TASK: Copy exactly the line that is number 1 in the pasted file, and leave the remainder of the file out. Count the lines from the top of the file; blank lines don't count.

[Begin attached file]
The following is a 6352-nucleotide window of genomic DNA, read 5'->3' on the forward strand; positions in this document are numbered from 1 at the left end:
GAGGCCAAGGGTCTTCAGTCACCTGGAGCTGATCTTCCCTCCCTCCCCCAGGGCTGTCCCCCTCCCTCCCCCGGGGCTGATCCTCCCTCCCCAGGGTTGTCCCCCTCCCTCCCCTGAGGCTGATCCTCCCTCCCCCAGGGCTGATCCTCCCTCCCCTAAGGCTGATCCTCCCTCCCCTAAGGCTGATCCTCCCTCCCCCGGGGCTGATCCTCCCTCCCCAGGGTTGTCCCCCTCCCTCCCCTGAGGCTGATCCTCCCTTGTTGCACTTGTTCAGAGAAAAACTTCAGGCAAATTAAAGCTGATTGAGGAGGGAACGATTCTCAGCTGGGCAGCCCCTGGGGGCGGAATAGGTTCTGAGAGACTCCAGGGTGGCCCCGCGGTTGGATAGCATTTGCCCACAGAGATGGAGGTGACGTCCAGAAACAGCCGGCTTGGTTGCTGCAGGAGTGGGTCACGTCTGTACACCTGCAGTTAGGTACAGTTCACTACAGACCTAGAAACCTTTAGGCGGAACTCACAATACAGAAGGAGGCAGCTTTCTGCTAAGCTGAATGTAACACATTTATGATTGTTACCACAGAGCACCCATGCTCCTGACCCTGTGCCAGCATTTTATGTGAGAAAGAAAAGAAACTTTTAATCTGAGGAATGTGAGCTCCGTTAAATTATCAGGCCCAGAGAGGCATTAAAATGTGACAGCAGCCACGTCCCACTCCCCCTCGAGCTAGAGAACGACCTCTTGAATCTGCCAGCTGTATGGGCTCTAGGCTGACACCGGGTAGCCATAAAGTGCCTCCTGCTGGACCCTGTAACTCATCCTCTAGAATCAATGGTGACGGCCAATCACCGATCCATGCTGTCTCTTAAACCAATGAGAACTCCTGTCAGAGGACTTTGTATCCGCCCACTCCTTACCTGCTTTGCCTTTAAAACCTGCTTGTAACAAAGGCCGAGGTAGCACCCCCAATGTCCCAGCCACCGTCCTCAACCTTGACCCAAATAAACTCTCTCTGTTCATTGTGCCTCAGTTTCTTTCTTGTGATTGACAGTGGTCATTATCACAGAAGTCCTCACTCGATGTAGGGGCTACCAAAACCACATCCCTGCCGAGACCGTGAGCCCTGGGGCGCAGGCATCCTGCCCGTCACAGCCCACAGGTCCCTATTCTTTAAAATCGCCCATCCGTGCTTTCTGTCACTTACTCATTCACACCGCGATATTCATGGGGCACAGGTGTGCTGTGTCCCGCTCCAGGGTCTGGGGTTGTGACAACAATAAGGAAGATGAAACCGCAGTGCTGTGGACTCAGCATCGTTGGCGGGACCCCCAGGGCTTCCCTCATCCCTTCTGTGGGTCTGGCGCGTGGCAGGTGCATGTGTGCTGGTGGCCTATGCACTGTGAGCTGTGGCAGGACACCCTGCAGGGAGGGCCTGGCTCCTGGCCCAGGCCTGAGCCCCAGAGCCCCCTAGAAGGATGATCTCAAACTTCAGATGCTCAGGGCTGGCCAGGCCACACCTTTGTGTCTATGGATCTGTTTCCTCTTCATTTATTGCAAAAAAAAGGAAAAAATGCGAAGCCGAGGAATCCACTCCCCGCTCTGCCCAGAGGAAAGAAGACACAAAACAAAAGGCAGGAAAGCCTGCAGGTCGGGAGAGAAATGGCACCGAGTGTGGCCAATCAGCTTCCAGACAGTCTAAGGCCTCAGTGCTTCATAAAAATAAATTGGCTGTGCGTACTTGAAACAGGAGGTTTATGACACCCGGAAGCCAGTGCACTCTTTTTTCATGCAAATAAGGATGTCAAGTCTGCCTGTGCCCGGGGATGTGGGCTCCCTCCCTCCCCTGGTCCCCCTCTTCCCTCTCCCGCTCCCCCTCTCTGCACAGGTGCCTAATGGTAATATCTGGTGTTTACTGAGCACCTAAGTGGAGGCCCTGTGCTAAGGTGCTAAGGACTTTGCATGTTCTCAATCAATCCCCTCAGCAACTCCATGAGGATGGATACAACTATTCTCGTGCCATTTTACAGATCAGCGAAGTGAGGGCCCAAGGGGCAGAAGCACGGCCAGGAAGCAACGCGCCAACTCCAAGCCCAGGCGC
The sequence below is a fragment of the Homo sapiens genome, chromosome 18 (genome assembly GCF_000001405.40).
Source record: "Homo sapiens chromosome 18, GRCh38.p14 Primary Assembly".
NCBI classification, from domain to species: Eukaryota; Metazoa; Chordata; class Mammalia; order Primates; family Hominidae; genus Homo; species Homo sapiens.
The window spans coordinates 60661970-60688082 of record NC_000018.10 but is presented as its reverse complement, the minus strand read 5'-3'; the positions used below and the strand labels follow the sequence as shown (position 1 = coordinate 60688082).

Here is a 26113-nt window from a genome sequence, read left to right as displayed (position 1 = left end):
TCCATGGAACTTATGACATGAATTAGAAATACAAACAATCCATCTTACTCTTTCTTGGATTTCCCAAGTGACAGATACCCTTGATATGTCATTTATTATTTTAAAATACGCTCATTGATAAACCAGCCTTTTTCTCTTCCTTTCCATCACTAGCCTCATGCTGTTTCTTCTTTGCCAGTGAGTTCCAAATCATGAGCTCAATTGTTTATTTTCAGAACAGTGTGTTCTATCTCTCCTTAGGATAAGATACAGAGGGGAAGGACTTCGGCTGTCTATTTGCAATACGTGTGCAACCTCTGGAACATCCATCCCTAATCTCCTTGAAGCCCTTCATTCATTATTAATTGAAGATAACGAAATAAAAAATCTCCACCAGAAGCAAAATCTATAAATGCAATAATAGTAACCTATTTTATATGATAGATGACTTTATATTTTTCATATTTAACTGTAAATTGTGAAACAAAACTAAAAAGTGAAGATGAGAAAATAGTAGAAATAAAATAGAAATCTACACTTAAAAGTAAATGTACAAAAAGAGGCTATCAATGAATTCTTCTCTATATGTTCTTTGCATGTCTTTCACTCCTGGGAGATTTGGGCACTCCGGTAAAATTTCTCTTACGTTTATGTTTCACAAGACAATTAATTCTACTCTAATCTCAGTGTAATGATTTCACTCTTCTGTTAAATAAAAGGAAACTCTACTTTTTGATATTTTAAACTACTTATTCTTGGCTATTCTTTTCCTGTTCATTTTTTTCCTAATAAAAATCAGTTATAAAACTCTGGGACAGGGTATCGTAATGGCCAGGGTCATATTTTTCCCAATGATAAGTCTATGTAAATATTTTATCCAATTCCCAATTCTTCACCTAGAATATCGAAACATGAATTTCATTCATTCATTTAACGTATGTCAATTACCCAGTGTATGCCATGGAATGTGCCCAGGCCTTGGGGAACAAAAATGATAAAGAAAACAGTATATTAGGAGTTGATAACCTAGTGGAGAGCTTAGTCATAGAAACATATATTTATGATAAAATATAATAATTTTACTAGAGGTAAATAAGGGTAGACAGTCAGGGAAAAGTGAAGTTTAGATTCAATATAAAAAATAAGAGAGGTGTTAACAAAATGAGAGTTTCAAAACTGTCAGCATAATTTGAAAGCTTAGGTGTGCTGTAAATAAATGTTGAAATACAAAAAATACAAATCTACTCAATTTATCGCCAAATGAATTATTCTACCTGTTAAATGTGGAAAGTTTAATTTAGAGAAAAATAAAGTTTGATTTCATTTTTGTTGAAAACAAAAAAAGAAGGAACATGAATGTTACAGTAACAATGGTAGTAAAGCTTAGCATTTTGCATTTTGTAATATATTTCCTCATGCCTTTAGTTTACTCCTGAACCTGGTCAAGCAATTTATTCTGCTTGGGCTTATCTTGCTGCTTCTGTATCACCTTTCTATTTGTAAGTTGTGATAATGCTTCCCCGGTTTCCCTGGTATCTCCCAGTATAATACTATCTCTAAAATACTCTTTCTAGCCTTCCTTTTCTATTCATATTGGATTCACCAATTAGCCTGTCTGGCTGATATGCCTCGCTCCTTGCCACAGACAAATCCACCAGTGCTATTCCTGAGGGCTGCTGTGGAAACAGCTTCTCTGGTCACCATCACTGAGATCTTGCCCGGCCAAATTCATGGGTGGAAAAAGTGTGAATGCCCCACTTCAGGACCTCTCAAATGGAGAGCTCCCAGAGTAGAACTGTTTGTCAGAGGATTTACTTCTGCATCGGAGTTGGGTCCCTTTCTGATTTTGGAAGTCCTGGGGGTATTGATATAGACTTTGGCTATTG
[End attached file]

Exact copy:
The following is a 6352-nucleotide window of genomic DNA, read 5'->3' on the forward strand; positions in this document are numbered from 1 at the left end: